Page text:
Ah, no hesitation on that one: BAD BILLY CULVER. Carolyn Nichols, then publisher of Bantam Loveswept books, wanted me to do a longer story, and I’d wanted to do a “bad-boy” book, so it all came together.

What inspired you to write that book?

After my discussion with Ms. Nichols, and my then editor, the incomparable Elizabeth Barrett, who taught me a great deal in the near-decade we worked together, Billy perched himself on the deer-fence around my vegetable garden one morning and told me his story. I went into the house and started writing it. I still love that guy—like my husband, a “somewhat reformed juvenile delinquent.”

Billy Culver, church-mouse poor, handsome as the devil & twice as bad, driven away for something he didn't do, returns, just as handsome, now rich & powerful & out for revenge--against the town, against the girl he loved--then he sees her again. Arlene Lambert still loves him but the dark secrets she must maintain, for Billy's sake, keep them apart. Or would, if she could just say no.

Anything else you’d like to add?

If you go to Smashwords or Kindle to look for the few works I have up there, make it soon, because I’ll be taking them down in a month or two. I’ve recently signed with Open Road Media, a company interested in aggressively marketing e-book editions of a number of authors. I think it’ll be an interesting venture, and I’ll be working with Nita Taublib, whom I first met when she was assistant to Carolyn Nichols, the publisher at Bantam Loveswept. Ms. Taublib then went on to become Executive Publisher for Bantam, Doubleday, Dell. I’m thrilled to be working with her again because I trust her judgment and because it was largely due to her I became the first, and for a long time only, Canadian published by Bantam Loveswept. It nearly killed me to break with them, but editorial/author differences forced that. Then, a year or so later, BDD inexplicably folded the line and I was glad I’d established myself elsewhere. Note to authors: If possible, don’t limit yourself—break out into subgenres if you can to give yourself more options.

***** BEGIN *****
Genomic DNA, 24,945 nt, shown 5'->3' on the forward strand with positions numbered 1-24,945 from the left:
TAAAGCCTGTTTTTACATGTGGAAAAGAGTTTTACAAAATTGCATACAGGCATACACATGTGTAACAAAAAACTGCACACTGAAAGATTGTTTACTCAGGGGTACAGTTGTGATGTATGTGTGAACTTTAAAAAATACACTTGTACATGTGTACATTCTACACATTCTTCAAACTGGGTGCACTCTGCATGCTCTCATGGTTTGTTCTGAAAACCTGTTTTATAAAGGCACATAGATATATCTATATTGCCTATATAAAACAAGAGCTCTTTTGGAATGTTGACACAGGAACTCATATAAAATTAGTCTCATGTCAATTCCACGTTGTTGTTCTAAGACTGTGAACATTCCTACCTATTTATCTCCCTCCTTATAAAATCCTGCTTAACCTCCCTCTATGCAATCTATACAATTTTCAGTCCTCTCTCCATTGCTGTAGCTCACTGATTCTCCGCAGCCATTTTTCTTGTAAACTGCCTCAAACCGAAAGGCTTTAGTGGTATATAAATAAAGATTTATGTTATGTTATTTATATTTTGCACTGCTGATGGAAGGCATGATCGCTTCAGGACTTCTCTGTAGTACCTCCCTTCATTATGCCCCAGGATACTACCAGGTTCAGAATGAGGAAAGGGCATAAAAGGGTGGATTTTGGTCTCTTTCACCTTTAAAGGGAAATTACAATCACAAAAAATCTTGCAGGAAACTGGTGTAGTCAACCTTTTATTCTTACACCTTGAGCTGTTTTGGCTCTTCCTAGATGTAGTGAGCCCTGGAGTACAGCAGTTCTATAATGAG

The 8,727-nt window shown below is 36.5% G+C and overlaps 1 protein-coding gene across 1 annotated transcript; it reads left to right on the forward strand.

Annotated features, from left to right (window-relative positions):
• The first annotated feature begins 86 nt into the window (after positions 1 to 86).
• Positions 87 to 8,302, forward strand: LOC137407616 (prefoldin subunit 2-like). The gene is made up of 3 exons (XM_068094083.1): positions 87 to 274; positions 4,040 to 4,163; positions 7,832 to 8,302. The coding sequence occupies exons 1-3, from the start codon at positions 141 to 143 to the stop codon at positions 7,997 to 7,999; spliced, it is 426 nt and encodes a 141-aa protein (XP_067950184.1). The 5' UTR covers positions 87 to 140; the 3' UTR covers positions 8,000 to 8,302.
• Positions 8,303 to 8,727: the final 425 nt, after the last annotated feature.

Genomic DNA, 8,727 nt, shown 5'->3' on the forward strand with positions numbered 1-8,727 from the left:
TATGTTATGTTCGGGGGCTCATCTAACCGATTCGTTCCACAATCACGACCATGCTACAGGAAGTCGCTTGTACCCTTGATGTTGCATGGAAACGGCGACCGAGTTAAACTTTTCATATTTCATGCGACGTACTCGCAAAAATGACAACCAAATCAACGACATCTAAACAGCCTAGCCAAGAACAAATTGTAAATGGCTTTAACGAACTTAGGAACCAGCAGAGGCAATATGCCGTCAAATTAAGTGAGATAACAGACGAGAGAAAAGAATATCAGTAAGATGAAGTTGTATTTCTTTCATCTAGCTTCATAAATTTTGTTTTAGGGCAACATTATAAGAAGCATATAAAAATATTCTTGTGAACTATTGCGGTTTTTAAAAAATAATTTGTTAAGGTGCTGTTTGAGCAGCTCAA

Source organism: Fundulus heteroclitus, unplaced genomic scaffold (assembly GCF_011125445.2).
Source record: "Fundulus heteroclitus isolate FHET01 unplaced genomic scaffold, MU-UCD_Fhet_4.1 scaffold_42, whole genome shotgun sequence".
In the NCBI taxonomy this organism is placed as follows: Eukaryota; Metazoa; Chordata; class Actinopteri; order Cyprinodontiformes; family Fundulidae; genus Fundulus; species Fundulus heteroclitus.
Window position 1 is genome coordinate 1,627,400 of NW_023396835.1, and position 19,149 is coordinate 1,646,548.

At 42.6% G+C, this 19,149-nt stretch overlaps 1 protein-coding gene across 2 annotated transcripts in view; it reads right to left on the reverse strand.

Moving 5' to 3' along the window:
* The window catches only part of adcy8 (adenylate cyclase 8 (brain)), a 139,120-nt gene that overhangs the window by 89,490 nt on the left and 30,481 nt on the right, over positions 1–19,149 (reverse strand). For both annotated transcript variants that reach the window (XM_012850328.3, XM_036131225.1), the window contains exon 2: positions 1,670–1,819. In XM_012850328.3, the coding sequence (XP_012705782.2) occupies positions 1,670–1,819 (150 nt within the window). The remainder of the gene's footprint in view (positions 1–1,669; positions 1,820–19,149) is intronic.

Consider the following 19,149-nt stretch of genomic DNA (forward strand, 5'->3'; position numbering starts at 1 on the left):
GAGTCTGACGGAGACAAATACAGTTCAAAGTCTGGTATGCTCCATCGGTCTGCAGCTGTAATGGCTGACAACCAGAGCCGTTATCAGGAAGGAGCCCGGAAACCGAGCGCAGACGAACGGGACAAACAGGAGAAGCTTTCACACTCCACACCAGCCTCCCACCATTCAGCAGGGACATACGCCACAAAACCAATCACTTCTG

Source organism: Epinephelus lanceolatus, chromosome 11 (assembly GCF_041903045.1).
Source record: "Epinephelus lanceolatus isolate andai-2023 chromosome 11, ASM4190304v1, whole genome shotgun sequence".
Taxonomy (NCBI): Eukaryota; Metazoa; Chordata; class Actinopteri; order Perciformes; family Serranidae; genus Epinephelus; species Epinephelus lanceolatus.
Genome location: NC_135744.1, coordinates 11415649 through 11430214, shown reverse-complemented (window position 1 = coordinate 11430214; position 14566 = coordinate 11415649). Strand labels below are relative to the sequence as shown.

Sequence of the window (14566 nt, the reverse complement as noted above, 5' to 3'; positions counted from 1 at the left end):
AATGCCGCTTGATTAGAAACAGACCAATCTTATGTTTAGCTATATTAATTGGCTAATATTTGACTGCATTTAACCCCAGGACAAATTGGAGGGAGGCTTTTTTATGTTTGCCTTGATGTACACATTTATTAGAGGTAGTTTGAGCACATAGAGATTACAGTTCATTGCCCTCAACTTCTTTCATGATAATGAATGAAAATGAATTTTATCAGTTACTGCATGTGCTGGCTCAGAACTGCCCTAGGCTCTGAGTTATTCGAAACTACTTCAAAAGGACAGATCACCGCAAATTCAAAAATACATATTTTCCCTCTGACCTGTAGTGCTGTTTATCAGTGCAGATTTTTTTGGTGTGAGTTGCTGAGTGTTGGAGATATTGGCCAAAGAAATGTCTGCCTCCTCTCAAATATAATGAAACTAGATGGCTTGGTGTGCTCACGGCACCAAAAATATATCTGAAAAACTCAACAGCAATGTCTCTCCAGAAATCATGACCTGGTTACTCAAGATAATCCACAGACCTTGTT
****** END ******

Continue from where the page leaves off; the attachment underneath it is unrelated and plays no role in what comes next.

Cathy, thank you for this opportunity to talk to readers and potential editing clients. I should have warned you—I tend to be long-winded. But when you ask a writer to discuss writing, you run the risk of being unable to turn off her tap. And by the way, I’m pretty sure After the Mist would have been published no matter who was doing the acquiring. It’s a wonderfully well-crafted, spooky, scary book and I enjoyed it immensely.

Thank you Judy, it was such fun to have a small glimpse into your life.
Find out more about Judy:


Jude Johnson said...

Wow, Judy, I want to be you when I grow up! What a fascinating life--and I loved how Bad Billy came and told you his story. It's so much fun when a character does that.

Thanks for sharing some of your life story.


TKToppin said...

Great interview!!! Thanks for sharing!!

Cathy Coburn said...

I'm with you Jude, after hearing a little about Judy's life, Wow what a woman. TK thanks for joining Judy here.

Linda LaRoque said...

It was great to learn more about you, Judy! You wear many interesting faces!

Michelle Anderson Picarella said...

Wow! I think I love Judy even more. I love the teacher side of her editing. I hope she edits every book I create. An author should evolve with every published title. That is an easy thing to do with Judy.

Rosemary Gemmell said...

Wonderful interview, Cathy and Judy. I really admire your hard work, dedication, and verve for life, Judy! Love the skinny-dipping, and thanks for that advice about branching out.